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Notwithstanding the claims of some in the United States, European affairs continue to dominate U.S. foreign policy and strategic thinking. The end of the Cold War has not seen any blurring of the focus of U.S. officials on European affairs. Managing the implications of the break-up of the Soviet Union and the Warsaw Pact, the seemingly never-ending conflicts in the Balkans, increasing Western norms and institutions in Central and Eastern Europe, and expanding and reforming the North Atlantic Alliance are just some of the issues that require firm and consistent U.S. leadership.
How the United States has, and should continue, to deal with these issues is the subject of this collective effort. In addition to assessing past and present challenges to U.S. and Western security interests and objectives in Europe, the authors also analyze the strategies and policies of the Department of Defense in this crucial region of the world. Recommendations for consideration by officials include the need for a lighter leadership touch in some areas and for stronger encouragement in others. However, let there be no doubt that a U.S. policy toward Europe of stasis or benign neglect should be rejected. The United States is a European power by virtue of its history, current commitments, and strategic and political exigencies. Finding the most efficacious means of achieving these national objectives, while working to effect a Europe whole and free, is the daunting long-term task to be faced.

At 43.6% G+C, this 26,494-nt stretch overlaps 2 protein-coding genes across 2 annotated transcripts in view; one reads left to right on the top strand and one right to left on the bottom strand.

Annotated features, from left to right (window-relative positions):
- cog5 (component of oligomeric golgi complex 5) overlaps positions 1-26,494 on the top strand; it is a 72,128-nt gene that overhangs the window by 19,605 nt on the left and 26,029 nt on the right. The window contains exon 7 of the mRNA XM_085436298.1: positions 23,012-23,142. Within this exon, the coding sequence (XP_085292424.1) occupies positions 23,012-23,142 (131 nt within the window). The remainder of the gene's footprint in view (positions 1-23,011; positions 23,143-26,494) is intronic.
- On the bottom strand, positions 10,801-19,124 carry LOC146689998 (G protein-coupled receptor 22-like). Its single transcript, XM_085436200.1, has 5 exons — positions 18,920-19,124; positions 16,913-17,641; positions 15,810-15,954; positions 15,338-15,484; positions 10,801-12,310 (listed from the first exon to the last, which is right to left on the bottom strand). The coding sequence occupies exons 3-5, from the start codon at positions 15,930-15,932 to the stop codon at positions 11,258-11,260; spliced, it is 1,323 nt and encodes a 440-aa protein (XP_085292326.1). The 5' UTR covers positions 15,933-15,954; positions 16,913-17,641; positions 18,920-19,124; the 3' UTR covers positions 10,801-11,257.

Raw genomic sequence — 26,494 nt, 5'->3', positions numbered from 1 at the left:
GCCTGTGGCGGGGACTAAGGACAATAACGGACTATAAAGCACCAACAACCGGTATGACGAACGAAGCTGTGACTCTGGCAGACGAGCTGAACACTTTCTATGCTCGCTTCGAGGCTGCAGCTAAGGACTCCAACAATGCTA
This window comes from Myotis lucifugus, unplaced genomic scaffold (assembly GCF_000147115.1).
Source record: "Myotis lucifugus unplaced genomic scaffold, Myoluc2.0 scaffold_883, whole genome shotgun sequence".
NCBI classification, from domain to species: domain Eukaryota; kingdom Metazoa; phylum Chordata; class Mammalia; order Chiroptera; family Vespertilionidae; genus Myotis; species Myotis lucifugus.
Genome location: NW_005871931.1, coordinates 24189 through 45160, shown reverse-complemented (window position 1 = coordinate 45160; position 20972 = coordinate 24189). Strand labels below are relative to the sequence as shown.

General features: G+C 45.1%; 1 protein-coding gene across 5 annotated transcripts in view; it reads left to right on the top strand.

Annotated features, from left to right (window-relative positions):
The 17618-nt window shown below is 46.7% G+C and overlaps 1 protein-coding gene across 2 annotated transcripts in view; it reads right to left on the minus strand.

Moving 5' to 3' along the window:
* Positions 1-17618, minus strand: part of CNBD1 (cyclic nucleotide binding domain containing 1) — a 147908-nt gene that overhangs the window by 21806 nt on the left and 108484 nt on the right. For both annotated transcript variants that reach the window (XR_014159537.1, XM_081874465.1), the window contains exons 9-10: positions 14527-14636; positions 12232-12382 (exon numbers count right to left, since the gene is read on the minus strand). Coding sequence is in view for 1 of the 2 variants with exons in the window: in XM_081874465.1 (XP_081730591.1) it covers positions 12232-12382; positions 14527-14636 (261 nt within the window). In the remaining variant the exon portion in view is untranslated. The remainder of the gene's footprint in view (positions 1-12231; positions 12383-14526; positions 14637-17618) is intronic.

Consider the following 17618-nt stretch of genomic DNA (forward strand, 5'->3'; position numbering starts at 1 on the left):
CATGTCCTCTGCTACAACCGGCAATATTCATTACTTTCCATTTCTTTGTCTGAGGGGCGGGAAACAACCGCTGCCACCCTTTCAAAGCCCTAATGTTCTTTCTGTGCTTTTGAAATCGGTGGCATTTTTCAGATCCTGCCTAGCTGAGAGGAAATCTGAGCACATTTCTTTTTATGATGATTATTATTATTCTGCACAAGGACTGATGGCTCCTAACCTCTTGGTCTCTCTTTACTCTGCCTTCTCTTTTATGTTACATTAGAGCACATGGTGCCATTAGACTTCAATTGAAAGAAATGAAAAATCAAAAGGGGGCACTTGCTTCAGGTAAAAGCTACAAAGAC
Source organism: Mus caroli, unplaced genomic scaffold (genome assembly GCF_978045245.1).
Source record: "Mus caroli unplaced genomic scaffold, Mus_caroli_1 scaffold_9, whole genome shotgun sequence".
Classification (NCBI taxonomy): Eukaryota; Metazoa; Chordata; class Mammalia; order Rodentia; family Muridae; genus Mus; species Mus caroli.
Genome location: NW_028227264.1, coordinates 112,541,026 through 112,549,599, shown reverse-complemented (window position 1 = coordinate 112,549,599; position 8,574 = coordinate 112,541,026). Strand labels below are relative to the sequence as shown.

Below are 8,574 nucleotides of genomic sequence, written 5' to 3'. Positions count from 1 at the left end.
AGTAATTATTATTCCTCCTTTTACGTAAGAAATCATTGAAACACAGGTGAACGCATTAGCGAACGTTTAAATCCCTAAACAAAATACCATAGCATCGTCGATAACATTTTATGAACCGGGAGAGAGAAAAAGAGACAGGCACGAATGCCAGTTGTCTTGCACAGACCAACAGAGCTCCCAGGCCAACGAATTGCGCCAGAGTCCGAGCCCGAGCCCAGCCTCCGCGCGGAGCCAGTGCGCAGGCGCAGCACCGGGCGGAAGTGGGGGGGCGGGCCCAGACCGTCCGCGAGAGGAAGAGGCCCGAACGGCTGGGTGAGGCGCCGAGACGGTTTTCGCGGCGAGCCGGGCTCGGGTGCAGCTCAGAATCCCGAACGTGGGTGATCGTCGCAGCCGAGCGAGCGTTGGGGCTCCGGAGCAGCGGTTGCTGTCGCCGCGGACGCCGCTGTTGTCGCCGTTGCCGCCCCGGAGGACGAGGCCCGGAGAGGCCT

Europe; European; EU; Central; eastern europe; NATO
Stephen J. Blank Dr., Thomas-Durell Young Dr., and William T. Johnsen Dr.,
European Security: Washington's Shaping Strategy in Action ( US Army War College Press, 2000),